Southeast Arizona has been home to the Chiricahua Apaches for centuries. As the United States expanded with the Gadsden Purchase and white settlers began moving to the region, tensions increased between Native Americans, early pioneers, and the military. A few specific events set the eventual stage for Buffalo Soldiers to be stationed in Bonita Canyon.
As part of the Geronimo Campaign, a concerted effort by the US government to recapture Chiricahua Chief Naiche, Geronimo, and their families, soldiers were stationed at “every waterhole along the border.” Bonita Canyon (now within Chiricahua National Monument) has springs and creeks, so Buffalo Soldiers made a temporary camp where Faraway Ranch is now.
Unfortunately no known photographs exist of Camp Bonita, but historians can make an educated guess about what camp life was like. Soldiers did chores like cooking, caring for the horses, carrying mail, scouting for Apaches, and guarding various waterholes. The men also practiced dismounted and mounted drills, as well as provided escorts to civilians, as needed. Some members of Troops E and H had enough spare time to carve their names into stones that they then formed into a square, three-tiered monument to President James A. Garfield.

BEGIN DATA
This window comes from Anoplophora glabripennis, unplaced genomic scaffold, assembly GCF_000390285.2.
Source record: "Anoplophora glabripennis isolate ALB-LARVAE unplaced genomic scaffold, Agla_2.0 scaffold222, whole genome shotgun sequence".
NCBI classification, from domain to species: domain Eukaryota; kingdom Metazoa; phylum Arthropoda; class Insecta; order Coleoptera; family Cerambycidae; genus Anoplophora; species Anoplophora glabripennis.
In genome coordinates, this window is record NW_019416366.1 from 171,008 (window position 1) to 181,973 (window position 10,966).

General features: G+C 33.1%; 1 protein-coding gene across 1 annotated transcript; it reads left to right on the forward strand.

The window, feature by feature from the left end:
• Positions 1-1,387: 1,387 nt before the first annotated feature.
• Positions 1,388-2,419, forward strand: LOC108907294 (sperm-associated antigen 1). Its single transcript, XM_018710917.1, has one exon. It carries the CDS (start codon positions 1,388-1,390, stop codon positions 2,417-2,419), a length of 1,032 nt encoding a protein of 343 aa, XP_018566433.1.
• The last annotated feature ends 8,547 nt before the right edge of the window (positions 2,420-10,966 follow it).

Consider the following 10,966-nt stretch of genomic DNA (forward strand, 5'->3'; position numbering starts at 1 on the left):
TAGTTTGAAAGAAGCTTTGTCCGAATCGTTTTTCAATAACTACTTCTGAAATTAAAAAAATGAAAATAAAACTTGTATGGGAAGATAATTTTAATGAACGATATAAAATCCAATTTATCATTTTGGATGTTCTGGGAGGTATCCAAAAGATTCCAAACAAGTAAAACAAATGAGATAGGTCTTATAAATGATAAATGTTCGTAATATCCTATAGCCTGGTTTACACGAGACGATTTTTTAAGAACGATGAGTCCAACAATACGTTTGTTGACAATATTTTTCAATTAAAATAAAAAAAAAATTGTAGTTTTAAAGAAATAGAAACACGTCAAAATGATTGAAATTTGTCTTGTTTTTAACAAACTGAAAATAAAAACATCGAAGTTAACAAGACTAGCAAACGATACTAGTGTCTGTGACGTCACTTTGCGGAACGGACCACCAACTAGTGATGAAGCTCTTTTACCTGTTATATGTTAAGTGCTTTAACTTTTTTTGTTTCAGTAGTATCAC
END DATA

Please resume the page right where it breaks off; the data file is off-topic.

Unlike many temporary field camps, soldiers stationed at Bonita Canyon had access to fruit, vegetables, and eggs from Ja Hu Stafford, an early white pioneer in the region. A local rancher, Louis Prue, had a contract with the Army to provide beef, so the soldiers did not need to supplement their rations with wild game meat as much as soldiers in other locations did. When Troops E and H were at Bonita Canyon together, almost 100 men filled the little valley. Troop I, with 50 men, replaced Troops E and H on May 1, 1886.
Life in Bonita Canyon was not without risk, despite good nutrition. Some soldiers suffered from the wet, cold winter spent keeping watch, and later attributed health problems to their time in southeast Arizona. Solomon Boller was one such soldier. In 1900 he wrote a letter to the Pension Bureau: